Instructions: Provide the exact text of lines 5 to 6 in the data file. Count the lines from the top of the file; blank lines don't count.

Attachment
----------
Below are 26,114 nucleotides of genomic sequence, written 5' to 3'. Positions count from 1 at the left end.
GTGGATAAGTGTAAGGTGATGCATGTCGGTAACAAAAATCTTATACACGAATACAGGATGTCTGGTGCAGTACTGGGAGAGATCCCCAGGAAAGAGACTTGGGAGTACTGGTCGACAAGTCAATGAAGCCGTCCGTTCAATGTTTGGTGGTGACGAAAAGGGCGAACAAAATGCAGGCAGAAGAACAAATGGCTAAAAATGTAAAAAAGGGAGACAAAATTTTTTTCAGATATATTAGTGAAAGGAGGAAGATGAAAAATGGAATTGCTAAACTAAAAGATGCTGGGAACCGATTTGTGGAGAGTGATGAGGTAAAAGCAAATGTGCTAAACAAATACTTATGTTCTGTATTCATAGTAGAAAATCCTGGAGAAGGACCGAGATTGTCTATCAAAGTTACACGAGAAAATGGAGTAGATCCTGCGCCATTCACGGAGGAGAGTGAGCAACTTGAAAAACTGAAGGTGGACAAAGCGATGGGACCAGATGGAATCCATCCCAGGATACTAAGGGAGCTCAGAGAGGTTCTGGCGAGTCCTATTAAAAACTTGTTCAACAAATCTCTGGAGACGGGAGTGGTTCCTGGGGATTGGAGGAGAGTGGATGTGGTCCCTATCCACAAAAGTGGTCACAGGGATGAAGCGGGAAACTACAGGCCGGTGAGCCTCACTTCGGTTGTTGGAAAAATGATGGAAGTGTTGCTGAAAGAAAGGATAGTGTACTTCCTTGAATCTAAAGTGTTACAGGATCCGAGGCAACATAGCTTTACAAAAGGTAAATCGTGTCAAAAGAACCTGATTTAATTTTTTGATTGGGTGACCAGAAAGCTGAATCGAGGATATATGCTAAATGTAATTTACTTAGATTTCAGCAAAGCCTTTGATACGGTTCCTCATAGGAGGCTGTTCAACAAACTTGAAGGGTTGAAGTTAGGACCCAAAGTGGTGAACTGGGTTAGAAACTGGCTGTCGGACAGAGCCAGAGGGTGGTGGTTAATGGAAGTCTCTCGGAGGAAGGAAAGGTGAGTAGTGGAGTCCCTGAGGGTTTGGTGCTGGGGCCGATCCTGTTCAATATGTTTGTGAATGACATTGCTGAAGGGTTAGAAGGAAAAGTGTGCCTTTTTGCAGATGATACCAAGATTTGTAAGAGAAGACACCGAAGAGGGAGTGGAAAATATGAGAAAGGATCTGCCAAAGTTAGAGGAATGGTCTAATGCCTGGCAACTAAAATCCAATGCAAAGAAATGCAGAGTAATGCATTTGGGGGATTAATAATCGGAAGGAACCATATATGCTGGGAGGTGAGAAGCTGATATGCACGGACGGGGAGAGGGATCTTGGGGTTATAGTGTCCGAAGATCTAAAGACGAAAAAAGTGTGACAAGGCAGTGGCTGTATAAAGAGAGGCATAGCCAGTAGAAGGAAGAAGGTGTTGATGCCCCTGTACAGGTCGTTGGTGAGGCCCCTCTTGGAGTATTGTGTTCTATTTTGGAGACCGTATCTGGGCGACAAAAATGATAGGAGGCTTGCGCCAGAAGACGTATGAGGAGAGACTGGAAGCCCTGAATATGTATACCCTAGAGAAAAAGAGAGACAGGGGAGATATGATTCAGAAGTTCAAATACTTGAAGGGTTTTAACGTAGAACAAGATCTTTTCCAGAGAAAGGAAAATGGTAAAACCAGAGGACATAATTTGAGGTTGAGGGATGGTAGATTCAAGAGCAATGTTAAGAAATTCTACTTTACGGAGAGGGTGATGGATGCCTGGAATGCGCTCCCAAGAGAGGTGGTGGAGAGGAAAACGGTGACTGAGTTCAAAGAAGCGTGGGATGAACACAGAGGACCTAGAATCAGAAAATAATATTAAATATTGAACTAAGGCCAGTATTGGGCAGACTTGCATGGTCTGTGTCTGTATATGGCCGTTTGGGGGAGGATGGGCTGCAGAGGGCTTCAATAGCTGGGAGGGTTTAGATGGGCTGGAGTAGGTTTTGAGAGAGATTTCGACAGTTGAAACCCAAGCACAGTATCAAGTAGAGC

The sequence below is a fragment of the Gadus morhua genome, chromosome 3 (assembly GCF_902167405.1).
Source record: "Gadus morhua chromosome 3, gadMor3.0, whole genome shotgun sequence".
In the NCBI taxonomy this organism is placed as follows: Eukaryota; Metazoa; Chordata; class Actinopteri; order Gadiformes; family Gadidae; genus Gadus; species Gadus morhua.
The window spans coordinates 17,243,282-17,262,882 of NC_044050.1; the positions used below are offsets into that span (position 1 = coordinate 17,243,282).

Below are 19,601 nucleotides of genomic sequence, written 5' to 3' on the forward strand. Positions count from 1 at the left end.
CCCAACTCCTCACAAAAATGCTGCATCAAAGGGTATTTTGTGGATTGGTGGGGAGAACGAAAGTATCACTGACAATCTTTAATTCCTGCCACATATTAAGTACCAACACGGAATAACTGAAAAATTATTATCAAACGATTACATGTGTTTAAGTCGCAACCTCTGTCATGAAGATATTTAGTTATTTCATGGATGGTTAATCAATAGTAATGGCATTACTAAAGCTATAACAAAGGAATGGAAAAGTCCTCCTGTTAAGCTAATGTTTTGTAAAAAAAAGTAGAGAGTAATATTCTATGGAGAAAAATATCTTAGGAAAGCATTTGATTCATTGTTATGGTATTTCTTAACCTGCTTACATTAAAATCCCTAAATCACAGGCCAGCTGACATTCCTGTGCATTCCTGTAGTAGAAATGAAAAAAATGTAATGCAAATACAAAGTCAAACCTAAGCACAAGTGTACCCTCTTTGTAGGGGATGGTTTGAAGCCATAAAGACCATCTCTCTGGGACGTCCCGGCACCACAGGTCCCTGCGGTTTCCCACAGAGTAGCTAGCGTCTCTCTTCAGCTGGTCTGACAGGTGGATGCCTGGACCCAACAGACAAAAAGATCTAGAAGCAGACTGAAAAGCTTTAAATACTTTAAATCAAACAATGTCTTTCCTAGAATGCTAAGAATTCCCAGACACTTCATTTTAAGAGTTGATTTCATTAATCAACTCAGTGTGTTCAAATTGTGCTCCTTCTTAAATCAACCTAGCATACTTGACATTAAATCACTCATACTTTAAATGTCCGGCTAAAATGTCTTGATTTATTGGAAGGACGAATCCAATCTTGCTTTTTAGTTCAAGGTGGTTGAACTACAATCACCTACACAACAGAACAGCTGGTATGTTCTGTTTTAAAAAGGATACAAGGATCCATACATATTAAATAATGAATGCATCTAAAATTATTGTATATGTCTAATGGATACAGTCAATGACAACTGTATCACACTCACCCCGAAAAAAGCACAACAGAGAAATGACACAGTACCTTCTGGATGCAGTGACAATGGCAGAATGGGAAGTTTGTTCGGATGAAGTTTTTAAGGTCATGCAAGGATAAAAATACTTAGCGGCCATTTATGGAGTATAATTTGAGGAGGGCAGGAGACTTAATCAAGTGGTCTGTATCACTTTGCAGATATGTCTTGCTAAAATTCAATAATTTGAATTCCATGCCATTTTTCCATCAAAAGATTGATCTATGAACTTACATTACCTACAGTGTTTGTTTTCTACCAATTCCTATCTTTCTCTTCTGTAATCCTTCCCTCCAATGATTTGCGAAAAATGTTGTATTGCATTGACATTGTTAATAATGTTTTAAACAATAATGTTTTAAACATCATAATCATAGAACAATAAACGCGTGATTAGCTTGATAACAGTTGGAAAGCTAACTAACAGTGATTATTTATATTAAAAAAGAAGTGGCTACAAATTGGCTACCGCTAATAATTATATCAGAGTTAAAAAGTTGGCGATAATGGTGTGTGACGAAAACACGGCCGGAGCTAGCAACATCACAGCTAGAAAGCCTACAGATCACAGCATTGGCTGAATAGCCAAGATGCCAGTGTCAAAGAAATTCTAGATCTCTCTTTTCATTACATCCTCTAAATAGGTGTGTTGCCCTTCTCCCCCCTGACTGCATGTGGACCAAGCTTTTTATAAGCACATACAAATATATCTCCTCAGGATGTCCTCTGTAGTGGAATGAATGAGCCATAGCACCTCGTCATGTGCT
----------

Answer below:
In the NCBI taxonomy this organism is placed as follows: Eukaryota; Metazoa; Chordata; class Actinopteri; order Gadiformes; family Gadidae; genus Gadus; species Gadus morhua.
The window spans coordinates 17,243,282-17,262,882 of NC_044050.1; the positions used below are offsets into that span (position 1 = coordinate 17,243,282).